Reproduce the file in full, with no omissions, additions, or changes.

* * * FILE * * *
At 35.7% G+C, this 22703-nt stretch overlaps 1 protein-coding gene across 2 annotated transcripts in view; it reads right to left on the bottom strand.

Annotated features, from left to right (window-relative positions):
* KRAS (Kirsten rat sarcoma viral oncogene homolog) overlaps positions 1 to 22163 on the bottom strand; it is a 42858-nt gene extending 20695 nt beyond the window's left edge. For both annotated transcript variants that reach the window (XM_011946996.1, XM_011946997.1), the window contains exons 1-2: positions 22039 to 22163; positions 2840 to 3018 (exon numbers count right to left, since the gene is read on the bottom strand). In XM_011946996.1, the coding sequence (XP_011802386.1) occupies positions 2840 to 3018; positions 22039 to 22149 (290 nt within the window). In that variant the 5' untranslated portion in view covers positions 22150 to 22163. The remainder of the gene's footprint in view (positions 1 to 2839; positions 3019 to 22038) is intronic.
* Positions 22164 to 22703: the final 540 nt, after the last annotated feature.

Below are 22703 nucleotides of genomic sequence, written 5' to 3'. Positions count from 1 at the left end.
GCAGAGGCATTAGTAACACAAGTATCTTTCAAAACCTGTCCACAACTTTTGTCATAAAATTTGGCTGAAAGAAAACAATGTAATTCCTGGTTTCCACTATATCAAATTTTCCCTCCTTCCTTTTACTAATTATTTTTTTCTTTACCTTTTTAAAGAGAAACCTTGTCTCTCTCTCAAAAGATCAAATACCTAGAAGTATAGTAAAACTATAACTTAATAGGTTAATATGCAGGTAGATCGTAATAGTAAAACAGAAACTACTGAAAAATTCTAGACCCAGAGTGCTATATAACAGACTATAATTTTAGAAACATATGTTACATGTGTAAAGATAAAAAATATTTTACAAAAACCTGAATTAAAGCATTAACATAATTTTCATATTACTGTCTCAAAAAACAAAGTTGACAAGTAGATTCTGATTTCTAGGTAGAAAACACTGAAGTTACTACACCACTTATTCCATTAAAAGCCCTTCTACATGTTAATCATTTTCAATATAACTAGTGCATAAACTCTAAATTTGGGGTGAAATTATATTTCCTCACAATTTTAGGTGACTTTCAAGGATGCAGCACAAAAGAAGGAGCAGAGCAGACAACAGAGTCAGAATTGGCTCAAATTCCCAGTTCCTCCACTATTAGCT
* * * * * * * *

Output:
At 35.7% G+C, this 22703-nt stretch overlaps 1 protein-coding gene across 2 annotated transcripts in view; it reads right to left on the bottom strand.

Annotated features, from left to right (window-relative positions):
* KRAS (Kirsten rat sarcoma viral oncogene homolog) overlaps positions 1 to 22163 on the bottom strand; it is a 42858-nt gene extending 20695 nt beyond the window's left edge. For both annotated transcript variants that reach the window (XM_011946996.1, XM_011946997.1), the window contains exons 1-2: positions 22039 to 22163; positions 2840 to 3018 (exon numbers count right to left, since the gene is read on the bottom strand). In XM_011946996.1, the coding sequence (XP_011802386.1) occupies positions 2840 to 3018; positions 22039 to 22149 (290 nt within the window). In that variant the 5' untranslated portion in view covers positions 22150 to 22163. The remainder of the gene's footprint in view (positions 1 to 2839; positions 3019 to 22038) is intronic.
* Positions 22164 to 22703: the final 540 nt, after the last annotated feature.

Below are 22703 nucleotides of genomic sequence, written 5' to 3'. Positions count from 1 at the left end.
GCAGAGGCATTAGTAACACAAGTATCTTTCAAAACCTGTCCACAACTTTTGTCATAAAATTTGGCTGAAAGAAAACAATGTAATTCCTGGTTTCCACTATATCAAATTTTCCCTCCTTCCTTTTACTAATTATTTTTTTCTTTACCTTTTTAAAGAGAAACCTTGTCTCTCTCTCAAAAGATCAAATACCTAGAAGTATAGTAAAACTATAACTTAATAGGTTAATATGCAGGTAGATCGTAATAGTAAAACAGAAACTACTGAAAAATTCTAGACCCAGAGTGCTATATAACAGACTATAATTTTAGAAACATATGTTACATGTGTAAAGATAAAAAATATTTTACAAAAACCTGAATTAAAGCATTAACATAATTTTCATATTACTGTCTCAAAAAACAAAGTTGACAAGTAGATTCTGATTTCTAGGTAGAAAACACTGAAGTTACTACACCACTTATTCCATTAAAAGCCCTTCTACATGTTAATCATTTTCAATATAACTAGTGCATAAACTCTAAATTTGGGGTGAAATTATATTTCCTCACAATTTTAGGTGACTTTCAAGGATGCAGCACAAAAGAAGGAGCAGAGCAGACAACAGAGTCAGAATTGGCTCAAATTCCCAGTTCCTCCACTATTAGCT